Eight-year-old Tori Svenson loves fashion, putting together outfits and dressing up. She wants to design her own clothes when she grows up and one of her first projects would be a "fashionable" hospital gown, says her mother Penny.
Last year, Tori was diagnosed with medulloblastoma, a malignant form of brain cancer. She had surgery in Atlanta to remove a tumor the size of a tangerine from her brain stem just days after being diagnosed and went through 30 rounds of radiation treatments. She's currently undergoing chemotherapy and is expected to complete it in July.
If she can make it five years without the tumor returning, Tori has an 88 percent chance of survival. If her tumor returns, Tori's doctors say it will be fatal, Penny said.
To raise money for Tori's treatments, family friend Ashley Osborne is organizing a Princess Tea Party, inspired by Tori's love of fashion.
"It's all about fashion and dressing up and being girly," Osborne said. "It's a really fun event for girls to come together."
The event will include kid-friendly afternoon tea -- a light meal with cakes, fruit and candy -- as well as booths along the 1000 block of Broadway for arts and crafts, games, make-up and costumes. Osborne said one of her favorite stations is the photo booth, where girls can dress up in costume jewelry and get their picture taken. There will also be horse and carriage rides for $5.
Osborne said girls of all ages are invited to dress up. She said a $25 ticket offers access for a girl and her "fairy godmother" -- one parent or chaperone. Since her rainy day plan is to host the tea party indoors at Downstairs at the Loft, only 50 tickets will be sold, she said.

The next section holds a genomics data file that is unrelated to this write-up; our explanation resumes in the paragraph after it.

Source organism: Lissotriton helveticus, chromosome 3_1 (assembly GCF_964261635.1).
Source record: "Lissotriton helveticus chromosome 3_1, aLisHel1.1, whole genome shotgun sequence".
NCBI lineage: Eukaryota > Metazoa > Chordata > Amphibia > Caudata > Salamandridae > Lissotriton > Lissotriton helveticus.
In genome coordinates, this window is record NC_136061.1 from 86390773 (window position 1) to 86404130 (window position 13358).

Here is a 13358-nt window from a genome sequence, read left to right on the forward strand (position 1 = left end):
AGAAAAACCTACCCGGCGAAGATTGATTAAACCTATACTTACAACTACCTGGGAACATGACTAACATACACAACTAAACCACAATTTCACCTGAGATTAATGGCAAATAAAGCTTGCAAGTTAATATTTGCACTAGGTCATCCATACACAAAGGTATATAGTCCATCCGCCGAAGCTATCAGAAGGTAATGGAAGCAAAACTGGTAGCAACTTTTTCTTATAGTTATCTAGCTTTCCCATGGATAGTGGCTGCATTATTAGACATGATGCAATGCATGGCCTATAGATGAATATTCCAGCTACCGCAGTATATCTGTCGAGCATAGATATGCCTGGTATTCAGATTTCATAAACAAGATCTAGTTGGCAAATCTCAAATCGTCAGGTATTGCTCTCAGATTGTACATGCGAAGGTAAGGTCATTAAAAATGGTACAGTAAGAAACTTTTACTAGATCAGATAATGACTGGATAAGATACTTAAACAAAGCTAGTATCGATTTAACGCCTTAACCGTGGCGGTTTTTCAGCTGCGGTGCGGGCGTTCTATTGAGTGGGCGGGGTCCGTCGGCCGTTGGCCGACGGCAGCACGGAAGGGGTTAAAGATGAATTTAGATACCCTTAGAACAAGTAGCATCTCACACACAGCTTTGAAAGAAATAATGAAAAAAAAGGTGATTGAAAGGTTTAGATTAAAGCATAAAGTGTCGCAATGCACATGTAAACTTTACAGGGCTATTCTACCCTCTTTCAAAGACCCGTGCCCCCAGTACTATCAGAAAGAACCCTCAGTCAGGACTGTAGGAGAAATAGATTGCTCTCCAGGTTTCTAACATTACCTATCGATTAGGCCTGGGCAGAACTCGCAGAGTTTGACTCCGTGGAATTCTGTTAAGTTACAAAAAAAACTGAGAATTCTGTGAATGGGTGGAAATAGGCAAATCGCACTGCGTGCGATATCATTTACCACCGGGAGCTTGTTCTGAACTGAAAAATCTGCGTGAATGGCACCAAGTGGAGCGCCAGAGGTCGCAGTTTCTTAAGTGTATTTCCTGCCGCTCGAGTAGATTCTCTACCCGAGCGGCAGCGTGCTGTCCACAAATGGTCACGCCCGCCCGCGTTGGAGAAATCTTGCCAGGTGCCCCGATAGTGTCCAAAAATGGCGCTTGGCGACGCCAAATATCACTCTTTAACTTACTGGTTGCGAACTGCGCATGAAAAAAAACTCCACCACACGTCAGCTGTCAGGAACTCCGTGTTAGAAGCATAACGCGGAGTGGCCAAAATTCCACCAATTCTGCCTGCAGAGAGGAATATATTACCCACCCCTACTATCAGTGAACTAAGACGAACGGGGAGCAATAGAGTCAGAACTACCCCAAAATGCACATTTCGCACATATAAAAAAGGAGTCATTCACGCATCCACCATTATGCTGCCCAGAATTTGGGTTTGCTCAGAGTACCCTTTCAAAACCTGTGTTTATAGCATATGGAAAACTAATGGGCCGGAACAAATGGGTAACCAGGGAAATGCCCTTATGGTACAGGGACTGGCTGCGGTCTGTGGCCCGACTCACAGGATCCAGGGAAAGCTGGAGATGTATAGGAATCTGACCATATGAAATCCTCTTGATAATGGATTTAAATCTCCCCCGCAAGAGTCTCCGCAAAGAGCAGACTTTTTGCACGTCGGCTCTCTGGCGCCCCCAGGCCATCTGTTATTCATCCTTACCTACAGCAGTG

Penny said the tea party was an example of the community's support since Tori's diagnosis.
Tori has also raised money for other cancer victims, she said.
Before her diagnosis, she was raising money through Relay for Life for another local girl, Madi Douglas.
The day she delivered the money to the director, Tori was also diagnosed with brain cancer, Penny said.
Penny said her daughter still does some of her favorite things, like playing with her American Girl doll, putting together outfits and hanging out with friends on her good days. Her illness has been tough on their family, including Tori's 13-year-old brother Hunter.
"It was so hard in the beginning, as Tori and literally lived in Atlanta for six weeks and Hunter was left to deal with so much on his own," Penny said. "He had a great deal of support from his teachers and counselors at school, but he struggled to keep it together."
She said they've "rallied as a family." Watching her daughter go through surgery and multiple rounds of radiation and chemotherapy has been painful, Penny said, but she's also inspired by Tori's fighting spirit and positive attitude.
"I asked Tori just today, 'If you could take your cancer away, would you?'" She didn't hesitate to say she would not," she said. "I asked her why and she said, 'Because I wouldn't be able to help other families and children going through this.'"
Sara Pauff, 706-320-4469